The following blog post was written by Cecelia Watkins,
Spark-Y Education Facilitator.
When I learned I’d be working with 3-5th graders at Crossroads Elementary—a year-round, public STEM school—I was pumped. As the Crossroads Action Educator, I get to teach seven classes a week in the school’s science classroom and Inquiry Zone, where I develop and facilitate hands-on sustainability projects.
I remember on my first day one student asked: “Are you a scientist?” I smiled and said without thinking “Yes, we’re all scientists here!” The kid tilted his head sideways and raised a skeptical eyebrow. “Okay sure, but are you a real scientist?”
I have to admit, the words struck a note of dread inside me. Here I was, trying to earn the respect of these elementary kids, but was I really a scientist? I didn’t have a degree in the hard sciences. I haven’t worked in a research facility since one summer in college. I wasn’t even particularly knowledgeable about aquaponics!
How hard can it be?
I decided I would do whatever it took to prove myself to these students by making the aquaponics system at Crossroads explode with happy fish and healthy plants. I rolled up my sleeves, planted seeds, and tossed the tilapia their pellets. But then I noticed my pea plants were freckled with white rot, my beans were turning yellow, and the tilapia became so aggressive they started killing each other. Disaster! The reality is that for all the shiny promise of aquaponics, it actually takes a fair bit of expertise—or experimentation—to create a productive system.
Dominance and aggression!
Luckily, the Crossroads students have been more than willing to learn alongside me. The 5th graders are actually in the midst of conducting experiments to determine how different variables affect the health of an aquaponics system. In pairs and groups, these students constructed their own 10 gallon aquaponics tanks and chose which independent variable they wanted to adjust. One group decided to only fill their tank half full, another chose to use adult plants instead of starts, and still another decided to double the oxygen input. Other students are experimenting with number and type of fish, number and type of plants, and type of grow media. After weeks of patient waiting and diligent water testing while the nitrification cycle got established, we at last added fish and plants this past week. Stay tuned for their results!
The 3rd and 4th graders have started their own aquaponics germination experiment recently. As we began learning about plants, we asked what a seed needs to grow. Students were quick to answer: sun, soil, and water! Some all-stars even thought to add air and space to the list. I decided to put their assumptions to a test. Each class was divided into three seeding groups. One group’s seeds would get everything: they’d plant in soil, be placed in a grow bed (giving them access to water) and they’d get plenty of light exposure. The next group would be exactly the same except the containers would be covered and kept in the dark. The last group would be totally different: instead of planting in soil, they’d plant their seeds in hydroton, on a damp piece of paper towel. After cleaning up from our flurry of planting activity, we all made predictions: would the seeds without light and soil be able to sprout?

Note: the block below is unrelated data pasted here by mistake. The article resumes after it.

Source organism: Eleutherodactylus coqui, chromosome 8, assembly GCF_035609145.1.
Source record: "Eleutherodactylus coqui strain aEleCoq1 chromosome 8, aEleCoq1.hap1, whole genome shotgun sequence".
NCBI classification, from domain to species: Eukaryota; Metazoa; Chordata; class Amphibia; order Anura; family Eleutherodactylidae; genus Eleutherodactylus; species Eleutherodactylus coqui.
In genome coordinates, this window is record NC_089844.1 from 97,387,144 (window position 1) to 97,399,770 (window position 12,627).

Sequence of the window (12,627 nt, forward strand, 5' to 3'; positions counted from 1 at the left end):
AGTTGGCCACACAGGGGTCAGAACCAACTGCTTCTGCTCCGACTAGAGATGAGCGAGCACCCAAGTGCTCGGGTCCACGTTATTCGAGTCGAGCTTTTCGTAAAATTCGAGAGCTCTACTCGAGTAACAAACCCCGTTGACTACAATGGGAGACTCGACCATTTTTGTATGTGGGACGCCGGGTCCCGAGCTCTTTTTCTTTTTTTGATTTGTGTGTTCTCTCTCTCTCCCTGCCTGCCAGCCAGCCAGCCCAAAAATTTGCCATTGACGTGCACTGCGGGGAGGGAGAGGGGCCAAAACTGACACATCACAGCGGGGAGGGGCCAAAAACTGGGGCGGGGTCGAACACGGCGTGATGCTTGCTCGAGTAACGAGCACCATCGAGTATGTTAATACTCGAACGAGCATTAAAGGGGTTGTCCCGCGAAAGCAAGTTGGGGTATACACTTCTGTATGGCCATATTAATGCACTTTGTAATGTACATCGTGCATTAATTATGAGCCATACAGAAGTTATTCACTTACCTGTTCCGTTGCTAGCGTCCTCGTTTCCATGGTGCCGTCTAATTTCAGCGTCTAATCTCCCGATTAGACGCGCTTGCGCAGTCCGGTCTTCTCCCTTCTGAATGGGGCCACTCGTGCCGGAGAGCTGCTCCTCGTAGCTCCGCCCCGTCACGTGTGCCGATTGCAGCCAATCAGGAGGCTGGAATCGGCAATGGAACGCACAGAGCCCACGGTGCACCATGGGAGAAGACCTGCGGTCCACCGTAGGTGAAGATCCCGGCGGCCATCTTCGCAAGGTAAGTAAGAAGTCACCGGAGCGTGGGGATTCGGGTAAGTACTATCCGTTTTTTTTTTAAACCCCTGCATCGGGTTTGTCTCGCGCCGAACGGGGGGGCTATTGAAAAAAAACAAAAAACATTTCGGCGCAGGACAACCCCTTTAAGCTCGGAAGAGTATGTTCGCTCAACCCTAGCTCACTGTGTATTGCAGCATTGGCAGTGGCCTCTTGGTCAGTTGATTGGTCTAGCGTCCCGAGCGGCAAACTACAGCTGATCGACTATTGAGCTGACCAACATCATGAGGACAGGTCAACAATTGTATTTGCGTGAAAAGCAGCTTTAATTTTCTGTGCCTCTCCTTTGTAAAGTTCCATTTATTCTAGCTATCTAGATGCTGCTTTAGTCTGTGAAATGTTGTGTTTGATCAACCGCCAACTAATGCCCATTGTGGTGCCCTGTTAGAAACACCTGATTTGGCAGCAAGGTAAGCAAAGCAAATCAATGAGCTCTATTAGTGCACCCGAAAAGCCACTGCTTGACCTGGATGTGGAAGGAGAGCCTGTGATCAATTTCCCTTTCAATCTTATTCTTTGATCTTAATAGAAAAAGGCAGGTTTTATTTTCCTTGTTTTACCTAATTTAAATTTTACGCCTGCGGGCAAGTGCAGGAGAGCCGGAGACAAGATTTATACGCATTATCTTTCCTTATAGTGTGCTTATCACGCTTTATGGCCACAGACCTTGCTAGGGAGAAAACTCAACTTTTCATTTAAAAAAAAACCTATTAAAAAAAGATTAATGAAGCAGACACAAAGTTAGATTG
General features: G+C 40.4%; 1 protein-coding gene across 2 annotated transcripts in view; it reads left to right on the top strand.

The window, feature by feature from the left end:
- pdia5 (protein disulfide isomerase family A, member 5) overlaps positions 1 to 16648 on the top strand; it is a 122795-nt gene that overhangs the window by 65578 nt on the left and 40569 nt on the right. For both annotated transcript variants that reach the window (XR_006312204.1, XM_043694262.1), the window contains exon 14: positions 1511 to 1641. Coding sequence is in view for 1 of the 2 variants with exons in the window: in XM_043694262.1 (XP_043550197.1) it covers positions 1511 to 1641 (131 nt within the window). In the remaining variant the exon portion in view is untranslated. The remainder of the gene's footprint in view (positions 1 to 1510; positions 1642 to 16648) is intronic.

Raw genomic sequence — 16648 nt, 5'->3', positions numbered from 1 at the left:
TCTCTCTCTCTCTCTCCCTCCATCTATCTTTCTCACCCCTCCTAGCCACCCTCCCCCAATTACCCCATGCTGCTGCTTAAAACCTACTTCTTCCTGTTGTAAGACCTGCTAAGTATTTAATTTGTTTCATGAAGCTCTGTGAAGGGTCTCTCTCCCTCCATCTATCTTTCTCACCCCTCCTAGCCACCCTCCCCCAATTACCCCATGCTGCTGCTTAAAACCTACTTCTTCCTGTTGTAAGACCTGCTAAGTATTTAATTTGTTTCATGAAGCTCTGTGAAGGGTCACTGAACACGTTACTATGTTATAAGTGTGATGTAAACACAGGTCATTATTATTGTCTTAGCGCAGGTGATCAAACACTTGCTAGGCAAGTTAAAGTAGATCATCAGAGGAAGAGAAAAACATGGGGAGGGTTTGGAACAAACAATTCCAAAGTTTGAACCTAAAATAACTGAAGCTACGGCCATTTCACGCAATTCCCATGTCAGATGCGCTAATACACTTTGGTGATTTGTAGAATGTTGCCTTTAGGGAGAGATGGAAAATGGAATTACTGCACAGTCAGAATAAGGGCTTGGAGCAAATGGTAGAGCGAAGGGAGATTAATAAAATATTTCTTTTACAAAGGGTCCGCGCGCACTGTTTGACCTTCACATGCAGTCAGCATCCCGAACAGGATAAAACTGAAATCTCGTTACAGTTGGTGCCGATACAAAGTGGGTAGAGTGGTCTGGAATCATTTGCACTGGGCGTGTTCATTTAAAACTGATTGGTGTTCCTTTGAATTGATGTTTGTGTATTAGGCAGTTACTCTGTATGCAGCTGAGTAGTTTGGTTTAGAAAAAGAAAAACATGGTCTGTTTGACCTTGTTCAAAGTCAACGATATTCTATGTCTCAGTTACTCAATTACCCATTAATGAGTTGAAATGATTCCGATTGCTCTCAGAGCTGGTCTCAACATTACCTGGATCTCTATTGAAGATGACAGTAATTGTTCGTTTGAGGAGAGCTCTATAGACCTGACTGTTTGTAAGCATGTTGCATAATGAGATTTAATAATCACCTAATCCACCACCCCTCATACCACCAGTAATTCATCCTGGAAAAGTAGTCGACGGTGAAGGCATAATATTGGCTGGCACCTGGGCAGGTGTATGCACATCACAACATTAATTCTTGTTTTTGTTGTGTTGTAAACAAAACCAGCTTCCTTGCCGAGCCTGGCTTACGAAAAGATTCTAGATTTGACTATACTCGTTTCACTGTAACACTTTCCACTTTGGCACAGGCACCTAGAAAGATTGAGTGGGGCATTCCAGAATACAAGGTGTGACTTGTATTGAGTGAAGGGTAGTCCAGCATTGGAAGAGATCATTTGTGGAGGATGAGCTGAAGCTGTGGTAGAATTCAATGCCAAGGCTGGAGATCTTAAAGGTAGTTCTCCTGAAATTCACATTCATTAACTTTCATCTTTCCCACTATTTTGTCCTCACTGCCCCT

3rd grade experiment
Seeds in soil, seeds in hydroton, and seeds in the dark.
I honestly wasn’t entirely sure myself what would happen. We at Spark-Y have a tendency to say we’re “laying the tracks as the train is approaching,” and I think what we usually mean is that we’re constantly pushing our growing edge, constantly adapting, and constantly evolving. As much as it can be stressful to be responsible for the hundreds of little lives that make up an aquaponics system, it’s also exhilarating to be learning alongside the students. When I peeked into the darkened planters I felt a thrill to see the little plants reaching out. My excitement doubled when I imagined how fun it would be to reveal the results to the students the next day.
As the students have been busy conducting their experiments, I’ve been doing several of my own—and leaning heavily on the expertise of many other Spark-Y staff. I’ve rearranged the tilapia, added some needed nutrients using banana peels, iron chelate and worm tea, and adjusted the system pH so that the plants can actually absorb those nutrients. As dismaying as it can be to lose a plant or a fish, I’ve also found system care to be immensely rewarding. The other day I was just about to pull up the pea plants with white rot when I discovered they had actually grown peas! Just as Jeff Goldblum so wisely said, “Life finds a way.”
Spark-Y intern, Zak
With a fresh lettuce harvest!
In the past few months, I’ve come back to the question several times: what makes a ‘real’ scientist? For the time being, I’ve decided a real scientist is anyone with a genuine willingness to explore the world through observation, experimentation, and a strong sense of curiosity. As long as we’re willing to fail and observe, learn and try again, we really are all scientists.